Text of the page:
Wednesday, December 30, 2009

#214 Meat Souffle

A quickie. I knew that we would have plenty of leftover Bradenham ham from Christmas so I knocked this one up. Follow the recipe for the cheese soufflé but use half the amount of cheese and fold about 8 ounces of chopped ham into it. Alternatively, soften a couple of ounces of onions in butter and add 8 ounces of blanched, minced sweetbreads or cooked brains if you like your offal. You might not wish to include cheese though. Make sure you add some herbs too.

#214 Meat Soufflé. The best way to use up some leftover ham, I reckon. The cheese- ham combo is a classic. The salty-sweet ham and cheese and the creamy egg were perfect. If you’ve never made a soufflé before have a go, they are not as scary as people make out. 8.5/10.

Tuesday, December 29, 2009

#213 Boned Roast Sirloin

This Christmas – 2009 – was the year we did not have turkey. This was the first time ever, and I have to say it wasn’t missed (at least not by me, anyway). Instead it was roast pheasant and roast beef, not any roast beef though, but roast sirloin. Griggers says that if you cooking beef for a special occasion and you want to be sure of good beef, go for this cut. She suggests getting it from Harrods, but I didn’t go that far. Instead I went to a very good butcher’s shop in Pudsey, my home town, called Bentley’s. It’s won many an award so I thought I would mention them.

A roasting joint such as this needs little doing to it – place it in a roasting tin and season the fat with saltr and plenty of black pepper. Place in a very hot oven – turn the heat as high as possible and leave for 15 minutes, turn the oven down to 180⁰C and roast for 15 minutes a pound for rare meat. Serve with the usual horseradish etc.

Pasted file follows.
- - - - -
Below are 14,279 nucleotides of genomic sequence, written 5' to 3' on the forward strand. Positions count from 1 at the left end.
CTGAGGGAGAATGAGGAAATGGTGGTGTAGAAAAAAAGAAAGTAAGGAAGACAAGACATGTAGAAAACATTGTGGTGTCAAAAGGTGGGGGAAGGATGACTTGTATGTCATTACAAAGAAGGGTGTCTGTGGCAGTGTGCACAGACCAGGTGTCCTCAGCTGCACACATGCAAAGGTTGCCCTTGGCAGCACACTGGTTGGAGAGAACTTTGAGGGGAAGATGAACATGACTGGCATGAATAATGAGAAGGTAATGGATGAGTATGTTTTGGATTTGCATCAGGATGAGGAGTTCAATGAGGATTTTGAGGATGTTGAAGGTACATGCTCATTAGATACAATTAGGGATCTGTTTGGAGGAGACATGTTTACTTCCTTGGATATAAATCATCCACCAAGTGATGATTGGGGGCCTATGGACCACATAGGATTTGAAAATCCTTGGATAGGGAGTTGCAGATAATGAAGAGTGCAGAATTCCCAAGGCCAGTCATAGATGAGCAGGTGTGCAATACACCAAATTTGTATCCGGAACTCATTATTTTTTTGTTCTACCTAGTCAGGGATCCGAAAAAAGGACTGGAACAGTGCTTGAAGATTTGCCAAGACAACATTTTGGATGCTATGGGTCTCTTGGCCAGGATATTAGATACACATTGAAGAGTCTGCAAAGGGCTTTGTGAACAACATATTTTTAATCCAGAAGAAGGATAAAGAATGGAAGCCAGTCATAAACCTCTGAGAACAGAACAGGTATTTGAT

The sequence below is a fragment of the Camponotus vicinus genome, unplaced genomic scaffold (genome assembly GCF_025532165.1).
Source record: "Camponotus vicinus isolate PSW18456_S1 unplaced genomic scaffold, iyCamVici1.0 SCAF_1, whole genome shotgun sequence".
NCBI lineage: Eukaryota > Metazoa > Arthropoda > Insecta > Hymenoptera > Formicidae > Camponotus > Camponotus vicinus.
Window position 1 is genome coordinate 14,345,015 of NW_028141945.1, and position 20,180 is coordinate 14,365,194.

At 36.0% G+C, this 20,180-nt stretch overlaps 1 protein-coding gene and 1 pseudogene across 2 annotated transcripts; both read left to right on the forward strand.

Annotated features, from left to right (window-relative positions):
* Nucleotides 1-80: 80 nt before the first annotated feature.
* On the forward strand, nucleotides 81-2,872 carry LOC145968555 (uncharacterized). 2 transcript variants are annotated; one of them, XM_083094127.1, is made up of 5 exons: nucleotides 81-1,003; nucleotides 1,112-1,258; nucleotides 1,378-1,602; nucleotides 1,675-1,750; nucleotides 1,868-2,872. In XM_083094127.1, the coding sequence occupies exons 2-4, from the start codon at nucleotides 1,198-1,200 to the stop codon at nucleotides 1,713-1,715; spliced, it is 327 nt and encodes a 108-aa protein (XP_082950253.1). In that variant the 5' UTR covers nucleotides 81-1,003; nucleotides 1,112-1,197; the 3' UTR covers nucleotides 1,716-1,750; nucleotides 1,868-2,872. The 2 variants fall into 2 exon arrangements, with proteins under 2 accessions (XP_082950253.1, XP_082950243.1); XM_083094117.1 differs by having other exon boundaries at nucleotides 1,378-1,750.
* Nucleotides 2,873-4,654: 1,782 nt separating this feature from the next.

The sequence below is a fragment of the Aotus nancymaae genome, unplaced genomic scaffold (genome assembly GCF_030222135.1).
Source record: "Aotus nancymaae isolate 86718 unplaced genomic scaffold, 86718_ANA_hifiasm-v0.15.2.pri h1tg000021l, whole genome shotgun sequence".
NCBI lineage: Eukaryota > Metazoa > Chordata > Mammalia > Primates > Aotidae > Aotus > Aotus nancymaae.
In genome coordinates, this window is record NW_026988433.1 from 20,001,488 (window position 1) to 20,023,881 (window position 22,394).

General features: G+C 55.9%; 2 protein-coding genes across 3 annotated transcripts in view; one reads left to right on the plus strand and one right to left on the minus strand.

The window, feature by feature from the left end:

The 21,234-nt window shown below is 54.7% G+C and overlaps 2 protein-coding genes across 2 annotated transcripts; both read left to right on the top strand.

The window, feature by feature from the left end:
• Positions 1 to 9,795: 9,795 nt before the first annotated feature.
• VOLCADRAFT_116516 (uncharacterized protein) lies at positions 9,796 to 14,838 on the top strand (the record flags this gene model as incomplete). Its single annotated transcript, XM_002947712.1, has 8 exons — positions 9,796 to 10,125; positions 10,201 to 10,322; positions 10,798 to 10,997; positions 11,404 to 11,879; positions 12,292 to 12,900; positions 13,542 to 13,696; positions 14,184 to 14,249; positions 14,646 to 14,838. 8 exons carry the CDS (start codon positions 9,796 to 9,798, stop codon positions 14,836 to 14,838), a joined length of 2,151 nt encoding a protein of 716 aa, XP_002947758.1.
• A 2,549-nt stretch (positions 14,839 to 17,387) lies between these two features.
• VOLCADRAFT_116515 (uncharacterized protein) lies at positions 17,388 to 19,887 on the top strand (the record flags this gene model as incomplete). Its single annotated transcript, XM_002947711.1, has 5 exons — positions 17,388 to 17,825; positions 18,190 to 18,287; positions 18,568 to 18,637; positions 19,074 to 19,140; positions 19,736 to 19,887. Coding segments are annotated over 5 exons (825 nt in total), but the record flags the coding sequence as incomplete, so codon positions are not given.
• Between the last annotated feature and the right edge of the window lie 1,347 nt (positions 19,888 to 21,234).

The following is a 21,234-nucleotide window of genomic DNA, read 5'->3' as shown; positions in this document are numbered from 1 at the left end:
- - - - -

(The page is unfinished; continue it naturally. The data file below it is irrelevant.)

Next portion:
FYI: I bought a meat thermometer so I could be absolutely sure of perfectly cooked meat. I did it medium, though I would have done it rare if it were just me eating it. If you have one then follow these temperatures: up to 60⁰C gives you rare beef, 60-70⁰C gives you medium and 70+⁰C gives you well-done beef.

FYI2: there is a common story about Henry VIII eating loin of beef at a banquet and thought it was so delicious that pronounced it ‘Sir Loin’. This is unfortunately a lot of nonsense, though I wish it were true. This cut of beef got its name is from the French sur loin, meaning above the loin.

#213 Boned Roast Sirloin. This was the best roast beef I’ve ever had in my life! It was as soft as butter and tasty and all the better for adding only salt and pepper. No messing about with extras here. It beat the rib of beef hands down. Absolutely gorgeous. Go cook some next time you have something special to celebrate – this is an order! 10/10

Thursday, December 24, 2009

#212 Bradenham Ham

Well here it is, Merry Christmas, everybody's having fun. Well we are here in Pudsey, Leeds because - as for most of the UK - we are having a proper white Christmas.

Hope all of you are having a good one.

The plan this year is to not have a turkey, but three different meats: ham, beef and pheasant. We all decided as a family to not do turkey, but now the time is here there are some that are having a bit of a complain. Well tough tits - you should have piped up at the time.

So the the first to report is the Bradenham ham from Dukeshill. I actually did this for Christmas Eve dinner and that's why it is being reported to you good fellows.

Bradenham ham is apparently the best of the dry cured hams - so good in fact that the Queen has it every year herself. It's quite pricey, but it is Christmas.